This Day in the Law
May 19

Tariff of 1828 Signed into Law (1828)

On May 19, 1828, the United States Congress passed the Tariff of 1828 in an attempt to protect industry in the United States against lower priced European goods.

The 1828 tariff was part of a series of tariffs that began after the War of 1812 and the Napoleonic Wars. Due to the blockade of Europe, British manufacturers offered goods in America at prices American manufacturers often could not match. As a result, the first protective tariff was passed by Congress in 1816, with tariff rates increased in 1824. Southern states strongly opposed the tariffs and contended that they were unconstitutional, but the rest of the nation, particularly the Western agricultural states and New England industry states favored them.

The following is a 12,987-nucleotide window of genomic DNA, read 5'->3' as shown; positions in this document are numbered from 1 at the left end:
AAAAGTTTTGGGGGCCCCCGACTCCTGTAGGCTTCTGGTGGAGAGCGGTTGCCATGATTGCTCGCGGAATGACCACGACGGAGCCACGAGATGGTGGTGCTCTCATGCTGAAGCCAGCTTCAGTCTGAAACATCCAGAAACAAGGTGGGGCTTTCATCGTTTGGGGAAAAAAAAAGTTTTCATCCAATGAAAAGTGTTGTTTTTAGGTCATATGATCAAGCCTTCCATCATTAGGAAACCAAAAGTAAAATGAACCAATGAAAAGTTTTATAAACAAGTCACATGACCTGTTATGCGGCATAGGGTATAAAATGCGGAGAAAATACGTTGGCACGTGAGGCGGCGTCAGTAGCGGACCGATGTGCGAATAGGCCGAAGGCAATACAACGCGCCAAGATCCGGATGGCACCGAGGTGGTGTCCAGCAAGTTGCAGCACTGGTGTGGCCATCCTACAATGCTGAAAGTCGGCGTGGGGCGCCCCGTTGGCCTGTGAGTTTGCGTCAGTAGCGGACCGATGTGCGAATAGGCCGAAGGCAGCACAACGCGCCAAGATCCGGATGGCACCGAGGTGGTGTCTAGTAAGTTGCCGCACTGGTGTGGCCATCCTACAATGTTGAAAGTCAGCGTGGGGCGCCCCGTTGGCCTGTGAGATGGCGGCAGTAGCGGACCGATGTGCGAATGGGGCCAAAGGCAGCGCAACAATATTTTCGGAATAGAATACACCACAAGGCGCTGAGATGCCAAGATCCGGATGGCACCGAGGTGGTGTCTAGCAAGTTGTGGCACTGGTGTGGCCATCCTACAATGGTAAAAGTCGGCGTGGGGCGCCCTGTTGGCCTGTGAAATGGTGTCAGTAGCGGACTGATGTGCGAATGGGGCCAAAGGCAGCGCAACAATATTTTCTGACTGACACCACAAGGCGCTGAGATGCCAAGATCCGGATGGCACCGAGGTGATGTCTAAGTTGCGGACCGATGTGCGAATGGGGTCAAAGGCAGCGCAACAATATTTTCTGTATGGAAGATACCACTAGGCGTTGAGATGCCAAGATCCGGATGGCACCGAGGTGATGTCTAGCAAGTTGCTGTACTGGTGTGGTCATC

On May 19, 1828, President John Quincy Adams signed the tariff into law. The goal of the tariff was to protect industry in the northern and southern United States by putting a tax on imported goods. The South, however, was harmed by having to pay higher prices on goods the region did not produce. By reducing the importation of British goods, it also made it difficult for the British to pay for the cotton they imported from the South. The South dubbed the Tariff of 1828 the "Tariff of Abominations."

One of the results of the Tariff of 1828 was that President Adams was defeated by Andrew Jackson in the presidential election of 1828 by a huge margin because he had no support from the Southern states. Further, the Tariff of 1828 is seen as one of the many catalysts of the Civil War. It was declared unconstitutional in 1832.